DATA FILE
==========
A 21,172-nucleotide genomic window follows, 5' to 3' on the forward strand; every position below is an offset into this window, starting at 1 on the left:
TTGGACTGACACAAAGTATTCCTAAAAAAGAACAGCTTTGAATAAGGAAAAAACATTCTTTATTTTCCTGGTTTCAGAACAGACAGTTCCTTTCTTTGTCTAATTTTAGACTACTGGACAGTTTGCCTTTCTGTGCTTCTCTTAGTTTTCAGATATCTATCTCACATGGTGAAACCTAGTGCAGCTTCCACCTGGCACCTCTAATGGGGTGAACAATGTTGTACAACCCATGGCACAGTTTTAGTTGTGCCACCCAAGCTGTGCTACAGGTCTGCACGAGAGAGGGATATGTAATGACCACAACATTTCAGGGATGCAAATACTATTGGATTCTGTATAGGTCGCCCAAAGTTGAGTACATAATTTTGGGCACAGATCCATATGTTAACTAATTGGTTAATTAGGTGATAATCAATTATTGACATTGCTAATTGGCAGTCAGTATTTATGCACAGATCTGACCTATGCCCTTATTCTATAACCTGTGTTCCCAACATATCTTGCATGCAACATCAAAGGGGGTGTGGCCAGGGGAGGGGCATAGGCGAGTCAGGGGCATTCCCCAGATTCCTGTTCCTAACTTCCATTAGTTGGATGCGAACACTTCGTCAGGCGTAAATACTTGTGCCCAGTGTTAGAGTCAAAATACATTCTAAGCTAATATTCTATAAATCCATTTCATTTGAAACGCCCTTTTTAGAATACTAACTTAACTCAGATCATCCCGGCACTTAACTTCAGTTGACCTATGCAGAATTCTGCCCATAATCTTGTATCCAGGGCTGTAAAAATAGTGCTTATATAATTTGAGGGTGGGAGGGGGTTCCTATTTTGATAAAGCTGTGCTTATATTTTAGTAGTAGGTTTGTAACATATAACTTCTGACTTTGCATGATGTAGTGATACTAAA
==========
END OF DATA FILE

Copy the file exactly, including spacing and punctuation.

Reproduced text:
A 21,172-nucleotide genomic window follows, 5' to 3' on the forward strand; every position below is an offset into this window, starting at 1 on the left:
TTGGACTGACACAAAGTATTCCTAAAAAAGAACAGCTTTGAATAAGGAAAAAACATTCTTTATTTTCCTGGTTTCAGAACAGACAGTTCCTTTCTTTGTCTAATTTTAGACTACTGGACAGTTTGCCTTTCTGTGCTTCTCTTAGTTTTCAGATATCTATCTCACATGGTGAAACCTAGTGCAGCTTCCACCTGGCACCTCTAATGGGGTGAACAATGTTGTACAACCCATGGCACAGTTTTAGTTGTGCCACCCAAGCTGTGCTACAGGTCTGCACGAGAGAGGGATATGTAATGACCACAACATTTCAGGGATGCAAATACTATTGGATTCTGTATAGGTCGCCCAAAGTTGAGTACATAATTTTGGGCACAGATCCATATGTTAACTAATTGGTTAATTAGGTGATAATCAATTATTGACATTGCTAATTGGCAGTCAGTATTTATGCACAGATCTGACCTATGCCCTTATTCTATAACCTGTGTTCCCAACATATCTTGCATGCAACATCAAAGGGGGTGTGGCCAGGGGAGGGGCATAGGCGAGTCAGGGGCATTCCCCAGATTCCTGTTCCTAACTTCCATTAGTTGGATGCGAACACTTCGTCAGGCGTAAATACTTGTGCCCAGTGTTAGAGTCAAAATACATTCTAAGCTAATATTCTATAAATCCATTTCATTTGAAACGCCCTTTTTAGAATACTAACTTAACTCAGATCATCCCGGCACTTAACTTCAGTTGACCTATGCAGAATTCTGCCCATAATCTTGTATCCAGGGCTGTAAAAATAGTGCTTATATAATTTGAGGGTGGGAGGGGGTTCCTATTTTGATAAAGCTGTGCTTATATTTTAGTAGTAGGTTTGTAACATATAACTTCTGACTTTGCATGATGTAGTGATACTAAA